First published back in June of 1990, the third issue of Epic Comics’ serial adaptation of Clive Barker’s ‘Nightbreed’ sported the subtitle ‘Masks’.

The first four issues of the ‘Nightbreed’ comics closely followed the storyline of the film, only slightly veering away from the film with small details.  The twenty-one further issues that followed these original four continued on with the Nightbreed legacy – creating a whole new spin-off storyline that eventually brought in aspects from some of Barker’s other work.

DLS Synopsis:
Having been locked-up for the massacre at the Sweetgrass Inn motel, Boone was in no state to be able to help anyone.  Furthermore, the local police officers wanted his blood for the crimes.  They wanted revenge.  But even with him locked away behind the solid steel door of the police holding cell, Boone was still a concern for Lieutenant Joyce and Sergeant Eigerman.  And when the local doctor reports back that Boone had no pulse, that he was in effect clinically dead, the officers realise that what they have on their hands is something other than just a psychotic cannibal.

With a cloud of fear in the air, Doctor Decker pounces upon the opportunity and provokes the scared police officers to send some men into Midian to see who, or what, is lurking there.  And when the officers arrive, their presence in the stillness of the vast graveyard doesn’t go unnoticed.  However, the young girl that Lori saved, Babette, is able to use her connection with Lori to reach out to her.  And she shows Lori the danger that the Nightbreed are now faced with.

But the discovery of their underground home could only ever lead to one thing.  Mankind has always been scared of those that are different.  Of those that break away from the norm.  And the reaction is always the same – their destruction.

The scouting troops’ fears are confirmed when they drag the cowering Ohnaka out into the sunlight.  The distressed Nightbreed deteriorates before their eyes and then explodes into a thousand bloodsoaked pieces.  And with that the police officers realise they have the perfect weapon right over the heads.  They have the sun.

The mask of civilisation hides the savagery of the heart.  The mask of bravado hides the stench of fear.  These so-called men of the law wear their masks with pride.  And as they deputise anyone who has the stomach for slaughter, these gun-wielding cowards will bring war to the gates of Midian…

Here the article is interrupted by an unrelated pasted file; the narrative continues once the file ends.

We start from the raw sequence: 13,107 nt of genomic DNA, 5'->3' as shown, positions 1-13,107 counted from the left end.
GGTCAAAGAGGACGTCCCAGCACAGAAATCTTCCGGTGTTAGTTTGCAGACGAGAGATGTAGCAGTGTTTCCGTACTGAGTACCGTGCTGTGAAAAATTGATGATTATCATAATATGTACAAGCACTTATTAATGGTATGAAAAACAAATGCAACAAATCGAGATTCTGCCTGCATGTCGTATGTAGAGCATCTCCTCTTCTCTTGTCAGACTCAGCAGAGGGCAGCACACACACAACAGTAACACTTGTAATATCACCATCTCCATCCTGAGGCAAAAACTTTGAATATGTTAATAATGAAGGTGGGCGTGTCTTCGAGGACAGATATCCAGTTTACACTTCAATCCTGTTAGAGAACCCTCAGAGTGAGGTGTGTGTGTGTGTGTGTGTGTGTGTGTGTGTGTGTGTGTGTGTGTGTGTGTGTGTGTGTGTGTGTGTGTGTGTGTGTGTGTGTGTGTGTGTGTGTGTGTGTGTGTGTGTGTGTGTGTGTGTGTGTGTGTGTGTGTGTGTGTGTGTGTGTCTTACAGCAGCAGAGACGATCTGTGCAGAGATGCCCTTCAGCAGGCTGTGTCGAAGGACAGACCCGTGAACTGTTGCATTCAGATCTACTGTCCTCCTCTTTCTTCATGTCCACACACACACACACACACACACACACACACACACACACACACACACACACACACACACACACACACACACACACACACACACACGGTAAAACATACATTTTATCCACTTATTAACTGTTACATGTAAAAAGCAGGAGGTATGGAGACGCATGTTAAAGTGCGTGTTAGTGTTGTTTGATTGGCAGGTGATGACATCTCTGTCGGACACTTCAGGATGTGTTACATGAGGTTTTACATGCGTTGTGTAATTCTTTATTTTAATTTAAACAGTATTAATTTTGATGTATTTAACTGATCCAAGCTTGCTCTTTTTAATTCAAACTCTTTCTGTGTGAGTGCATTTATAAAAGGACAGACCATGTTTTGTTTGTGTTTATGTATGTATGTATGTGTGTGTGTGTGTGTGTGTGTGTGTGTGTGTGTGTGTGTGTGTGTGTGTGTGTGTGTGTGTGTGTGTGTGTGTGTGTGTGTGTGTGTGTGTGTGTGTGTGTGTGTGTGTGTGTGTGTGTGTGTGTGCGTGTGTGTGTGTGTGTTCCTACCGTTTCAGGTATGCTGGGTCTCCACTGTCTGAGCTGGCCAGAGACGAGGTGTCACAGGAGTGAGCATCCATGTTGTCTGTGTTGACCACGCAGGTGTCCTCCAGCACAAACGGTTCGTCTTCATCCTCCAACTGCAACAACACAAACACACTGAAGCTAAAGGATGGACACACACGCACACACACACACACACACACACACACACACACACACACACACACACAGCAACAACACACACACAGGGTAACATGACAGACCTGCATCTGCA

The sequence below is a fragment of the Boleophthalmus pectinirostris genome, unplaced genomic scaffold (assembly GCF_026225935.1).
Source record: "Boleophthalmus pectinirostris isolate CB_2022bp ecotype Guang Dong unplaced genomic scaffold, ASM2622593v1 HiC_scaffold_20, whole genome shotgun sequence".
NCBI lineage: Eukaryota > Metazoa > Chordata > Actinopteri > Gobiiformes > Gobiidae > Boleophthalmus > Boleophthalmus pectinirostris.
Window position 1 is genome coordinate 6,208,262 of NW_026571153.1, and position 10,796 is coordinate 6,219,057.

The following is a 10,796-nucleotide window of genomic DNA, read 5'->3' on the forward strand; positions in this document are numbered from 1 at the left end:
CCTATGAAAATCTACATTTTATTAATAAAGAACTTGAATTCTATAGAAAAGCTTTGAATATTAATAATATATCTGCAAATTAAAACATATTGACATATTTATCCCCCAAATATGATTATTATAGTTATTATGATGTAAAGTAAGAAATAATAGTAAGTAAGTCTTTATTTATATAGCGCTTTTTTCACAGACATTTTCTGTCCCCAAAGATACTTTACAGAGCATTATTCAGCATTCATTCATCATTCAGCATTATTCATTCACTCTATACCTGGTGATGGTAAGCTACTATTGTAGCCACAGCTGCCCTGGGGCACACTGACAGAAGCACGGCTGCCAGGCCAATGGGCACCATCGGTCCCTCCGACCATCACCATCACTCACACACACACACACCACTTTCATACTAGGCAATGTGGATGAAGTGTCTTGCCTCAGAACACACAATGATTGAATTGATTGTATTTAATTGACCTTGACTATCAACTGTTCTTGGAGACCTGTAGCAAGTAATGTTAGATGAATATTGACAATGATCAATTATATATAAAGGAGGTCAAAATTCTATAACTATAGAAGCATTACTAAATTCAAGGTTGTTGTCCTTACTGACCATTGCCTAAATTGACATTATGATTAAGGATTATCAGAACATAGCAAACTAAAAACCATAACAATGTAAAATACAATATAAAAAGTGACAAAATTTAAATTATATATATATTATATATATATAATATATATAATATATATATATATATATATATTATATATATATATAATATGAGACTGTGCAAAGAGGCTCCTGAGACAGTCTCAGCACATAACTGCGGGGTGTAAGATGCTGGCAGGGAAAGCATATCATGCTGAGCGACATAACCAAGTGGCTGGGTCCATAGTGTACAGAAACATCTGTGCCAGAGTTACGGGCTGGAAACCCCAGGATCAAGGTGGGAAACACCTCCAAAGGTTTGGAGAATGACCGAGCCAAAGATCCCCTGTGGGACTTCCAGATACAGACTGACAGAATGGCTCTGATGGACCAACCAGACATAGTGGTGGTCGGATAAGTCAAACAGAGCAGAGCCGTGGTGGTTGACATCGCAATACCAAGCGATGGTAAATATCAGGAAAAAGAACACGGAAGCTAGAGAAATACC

DLS Review:
Instalment number three launches straight into an action-rich soiree that has been building up over the last couple of comics.  There’s absolutely no beating around the bush now as the cowardly officers react to their inherent fear of those that don’t fit in with their idea of normal.  Those they deem as freaks.  Those they stamp as monsters.

The message that Barker put behind the original story is as clear and as evident as it was in its original conception within ‘Cabal’ (1988).  And it’s an underlying message that dominates the entirety of this third instalment in the comic adaptations.  And even through the medium of comic artwork, its delivery is somehow no less poignant.

Interestingly, writers Alan Grant and John Wagner veer away from Barker’s screenplay a little in this instalment with Babette’s mother, Rachel, whose secret attacking ability is starkly different from the porcupine needle throwing from the film.

That said, the character of Lylesburg (played by Doug Bradley in the film) is somehow portrayed in a way that feels identical to the film.  Purely through the stance of the character, the authoritative calmness in his expressions, and through his (generally short) snippets of dialogue, artist Jim Baikie together with the writers have managed to capture a great deal of the essence of Lylesburg.  Although, on reflection, this may be down to memories of Bradley’s performance in the film influencing how the character appears in the comic adaptation.

All in all another good, solid instalment and one where the vengeance-fuelled action is really begin to heat up.

The comic runs for a total of 28 pages.

© DLS Reviews

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